In all honesty, the mediocre elements are all completely forgivable and would happily fade into the background due to the overall energy of the film. That is, if it weren’t for the film’s biggest.. issue. This movie rides very heavily on the interpretation of the hair metal/glam rock scene in the 80s: the drinking, the women, the music and most importantly the drugs. This film has been rated 12a/PG-13 and subsequently they can’t show smoking, let alone drug use. What they can show is Tom Cruise finishing off bottles of whiskey and lots and lots of risqué sexual content. In fact, the sheer sexual content is not only off putting but excruciatingly uncomfortable. I realise this may sound quite prudish but for a film with no actual nudity there is a massive amount of vagina and lippage on display here. Rather than list the amount of heaving cleavages, grinding, writhing and dry humping going on, I’ll just describe two scenes for you. The first is Stacee Jaxx’s introduction. At one of his concerts, the crowd are cheering for Arsenal’s lead to appear on-stage; frantic, Gill enters Jaxx’s dressing room only to be greeted by a bed of barely clad women, all of whom are coiled and covering the rocker. As Jaxx rises like a zombie from his fleshy female grave, the camera starts on his crotch and works up to his face, before cutting to his arse, then back to the crotch. And all he’s wearing is arseless chaps and a jewel encrusted speedo/banana hammock thing. The second scene takes place after Jaxx’s interview with Constance and he begins to seduce her with his lonely cowboy, troubled artist routine, throughout which Cruise and Akerman sing I Want To Know What Love Is. I.. I don’t know where to start with this one, at one point Cruise appears to be singing directly into Akerman’s arsehole. See, the problem isn’t so much the sexual content, it’s the lack of sexual content and the ‘how much can we get away with’ mentality. If you’re going to make the film about rutting, crank up the rating and do whatever you need to do, if the film is a 12a teen friendly hop-skip-and-a-jump away from a Disney release, then maybe pull the reins on the vast sprawling frontier of arse that the cast flaunt. Otherwise, it’s a bit creepy.

Rock Of Ages should have been a loud, fun, colourful extravaganza with vivacious performances and anthemic music, instead the entire experience was sullied by an extremely oily overtone and sleazy direction. There are a great deal of redeeming qualities but all you’ll probably remember is the excessive amount of gyrating and posturing from the most unlikely individuals.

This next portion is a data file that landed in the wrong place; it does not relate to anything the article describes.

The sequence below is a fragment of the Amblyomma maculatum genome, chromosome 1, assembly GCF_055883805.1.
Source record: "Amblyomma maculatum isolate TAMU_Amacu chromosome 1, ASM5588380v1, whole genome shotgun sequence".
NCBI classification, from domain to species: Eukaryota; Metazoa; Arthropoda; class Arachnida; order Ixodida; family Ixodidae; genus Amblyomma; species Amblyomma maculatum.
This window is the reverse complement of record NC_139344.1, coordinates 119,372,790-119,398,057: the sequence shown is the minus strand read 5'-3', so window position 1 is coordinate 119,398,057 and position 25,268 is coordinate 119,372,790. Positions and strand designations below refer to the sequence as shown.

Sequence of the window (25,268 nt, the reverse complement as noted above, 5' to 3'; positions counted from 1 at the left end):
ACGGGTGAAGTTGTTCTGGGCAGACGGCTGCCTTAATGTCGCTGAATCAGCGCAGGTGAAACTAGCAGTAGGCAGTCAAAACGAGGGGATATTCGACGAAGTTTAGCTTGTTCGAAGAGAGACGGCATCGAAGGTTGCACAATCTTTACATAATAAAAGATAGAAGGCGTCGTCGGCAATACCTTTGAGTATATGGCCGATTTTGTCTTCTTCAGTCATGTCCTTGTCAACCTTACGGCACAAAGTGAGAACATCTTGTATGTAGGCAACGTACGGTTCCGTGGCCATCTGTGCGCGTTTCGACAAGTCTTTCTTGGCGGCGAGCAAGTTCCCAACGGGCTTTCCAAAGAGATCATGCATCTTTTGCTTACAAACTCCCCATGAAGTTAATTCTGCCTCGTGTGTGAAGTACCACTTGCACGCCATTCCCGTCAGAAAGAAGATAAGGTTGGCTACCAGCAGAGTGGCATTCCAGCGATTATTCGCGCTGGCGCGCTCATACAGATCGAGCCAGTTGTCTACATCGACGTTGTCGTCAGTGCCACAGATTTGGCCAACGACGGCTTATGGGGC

Release Date:
15th June 2012

The Scene To Look Out For:
About midway through the film, seemingly out of nowhere, Dupree and Barnett engage in a duet to the tune of I Can’t Fight This Feeling. It shouldn’t be funny but it really is and it’s worth the admission price for that scene alone. Either that or Stacee Jaxx commanding Constance Sacks to “Open your mouth”.. that was a fucking terrifying image that will probably haunt me for years to come.

Notable Characters:
For all his ridiculousness, people forget that Tom Cruise is actually a good actor, he just happens to be a mental person. As such his performance here is actually quite expected; he saunters around the sets, sings quite well and embodies the fictional rock legend with ease. Outside of Cruise’s obvious hijacking of this film (because the character is such a completely different individual from the one in the original musical), the only other stand out individual is the ever-phenomenal Paul Giamatti. I can’t imagine a film in which he doesn’t give an extraordinary performance with what he’s been given, even if the film itself is sub par.

Highlighted Quote:
“I’m just messing with you man.. you can’t trap a fire phoenix”

In A Few Words:
“The whole experience is like a very uncomfortable lap dance, with flecks of sweat hitting you in the face and you’re not sure where to look and it just keeps going and going.. but the music’s good, so you just go with it and desperately try not to make eye contact with Tom Cruise”

Total Score: